News

Hospital beds are empty

Up to 18 hospital beds a week are going to waste on the Sunshine Coast despite overcrowding in public hospital emergency departments, ambulance “ramping” and elective surgery waiting list blow-outs.

Noosa News' sister paper, the Sunshine Coast Daily, has learnt that on any given week, five to 10 beds at Noosa Hospital are lying empty because of inadequate funding from the state government.

On top of that the new eight-bed Clinical Decision Unit at Caloundra Hospital is sitting idle as red tape holds up the recruitment of doctors to staff the facility.

The revelations came after an ambulance carrying a Mooloolah Valley man, who was in cardiac arrest, was diverted to Nambour General Hospital recently while en route to Caloundra Hospital.

The patient, who had underlying medical conditions, was declared dead on arrival at Nambour.

Noosa Hospital Community Board of Advice chairman John Crossley said the hospital was catering for 14,000 emergency patients a year - almost double the amount of five years ago.

“The problem is that the funding from the state government hasn't grown in line with the booming population on the Coast,” he said. “And (there is) unprecedented demand for health services.

“As a result, in-patient services have been hurt - in December, 2008, we were forced to cease providing public joint-replacement surgery.

“We can't stop people coming into emergency at Noosa Hospital - and everyone that comes through that department is treated as a public patient - so we have to prioritise our funding.

“The average hip and knee replacement is between $12,000 and $18,000.

“At this stage, due to the limited budget we have been allocated by Queensland Health this year, it is highly unlikely we will recommence public joint-replacement surgery before July, 2010.”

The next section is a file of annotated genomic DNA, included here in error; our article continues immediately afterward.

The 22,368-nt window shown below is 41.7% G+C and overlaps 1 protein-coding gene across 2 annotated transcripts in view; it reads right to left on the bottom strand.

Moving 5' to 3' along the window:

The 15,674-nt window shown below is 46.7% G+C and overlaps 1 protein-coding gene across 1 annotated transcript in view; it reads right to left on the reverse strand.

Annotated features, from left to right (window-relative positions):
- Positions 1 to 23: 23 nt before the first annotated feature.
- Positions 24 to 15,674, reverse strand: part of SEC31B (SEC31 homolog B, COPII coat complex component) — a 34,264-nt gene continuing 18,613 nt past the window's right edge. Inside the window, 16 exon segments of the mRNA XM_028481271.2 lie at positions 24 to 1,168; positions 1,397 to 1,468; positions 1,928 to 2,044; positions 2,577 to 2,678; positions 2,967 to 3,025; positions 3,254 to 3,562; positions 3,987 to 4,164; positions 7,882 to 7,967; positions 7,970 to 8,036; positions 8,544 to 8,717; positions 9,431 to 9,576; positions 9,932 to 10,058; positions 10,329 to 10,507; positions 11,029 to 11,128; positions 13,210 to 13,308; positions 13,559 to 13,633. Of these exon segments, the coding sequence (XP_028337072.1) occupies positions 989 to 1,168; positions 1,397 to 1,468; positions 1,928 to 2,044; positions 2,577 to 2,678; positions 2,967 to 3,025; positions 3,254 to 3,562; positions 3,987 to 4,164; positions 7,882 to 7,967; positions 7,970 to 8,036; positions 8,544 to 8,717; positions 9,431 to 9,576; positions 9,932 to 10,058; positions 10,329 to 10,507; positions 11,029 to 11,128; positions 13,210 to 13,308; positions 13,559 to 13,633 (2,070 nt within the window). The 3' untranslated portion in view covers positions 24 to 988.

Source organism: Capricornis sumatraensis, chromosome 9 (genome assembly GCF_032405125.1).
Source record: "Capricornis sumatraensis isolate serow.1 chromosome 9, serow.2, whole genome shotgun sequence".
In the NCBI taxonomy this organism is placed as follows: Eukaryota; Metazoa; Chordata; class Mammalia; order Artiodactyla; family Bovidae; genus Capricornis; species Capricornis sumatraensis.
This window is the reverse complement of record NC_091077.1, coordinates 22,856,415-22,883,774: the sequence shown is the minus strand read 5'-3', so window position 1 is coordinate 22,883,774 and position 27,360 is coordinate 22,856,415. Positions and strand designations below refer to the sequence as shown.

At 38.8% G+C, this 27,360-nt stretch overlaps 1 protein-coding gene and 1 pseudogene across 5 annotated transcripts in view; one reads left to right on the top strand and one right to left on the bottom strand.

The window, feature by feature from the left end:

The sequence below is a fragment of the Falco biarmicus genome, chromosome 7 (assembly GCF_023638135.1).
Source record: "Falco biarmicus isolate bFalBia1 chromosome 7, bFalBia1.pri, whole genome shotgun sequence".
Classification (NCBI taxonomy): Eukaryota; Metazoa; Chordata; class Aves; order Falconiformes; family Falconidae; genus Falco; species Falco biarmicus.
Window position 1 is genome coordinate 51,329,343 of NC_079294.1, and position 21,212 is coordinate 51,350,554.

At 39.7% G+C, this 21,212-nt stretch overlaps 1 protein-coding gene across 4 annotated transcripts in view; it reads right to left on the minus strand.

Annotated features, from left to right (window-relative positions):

Mr Crossley said the sad fact of the matter was that if the state government increased funding to Noosa Hospital today, those five to 10 beds could be used tomorrow.

“We have the specialist staff, we have the resources and the demand - we just need the funding,” he said.

Mr Crossley said because the Noosa Hospital was a Public Private Partnership, investors were cautious about large future commitments.

“The hospital wants to expand but won't because the state government will take over the site in 10 years' time under the current arrangement,” he said.

“If Queensland Health was to extend our contract, then this would change and within two to three years Noosa Hospital and the Sunshine Coast would have dozens more beds.

“We have asked on many occasions for the present and past health ministers to visit the site, but none have.”

Mr Crossley said he believed Noosa Hospital could provide a more cost-effective service than most other hospitals in the area.

“We have streamlined the way that we do things and can achieve a high standard of health care at a low cost,” he said.

The chief executive officer of the Sunshine Coast-Wide Bay Health Service District, Kevin Hegarty, said it was Ramsay Health Care's responsibility to manage services within the allocated budget.

“The allocation and use of beds at the Noosa Hospital is the responsibility of Ramsay Health Care,” he said.

“The Noosa Hospital budget is a commercial-in-confidence arrangement between Queensland Health and Ramsay Health Care.”

Mr Hegarty said the new Clinical Decision Unit at Caloundra Hospital has been completed ahead of schedule.

“The unit is expected to open on schedule on February 1, 2010,” he said.

“New nursing staff will start work in January and the lengthy process of recruiting additional medical staff is also under way.

Patients are already benefiting from the 12-chair renal unit, 12-chair oral health unit, which includes two special-needs rooms, an on-site dental laboratory and sterilising department and an expanded pharmacy department, all of which have opened last December.”


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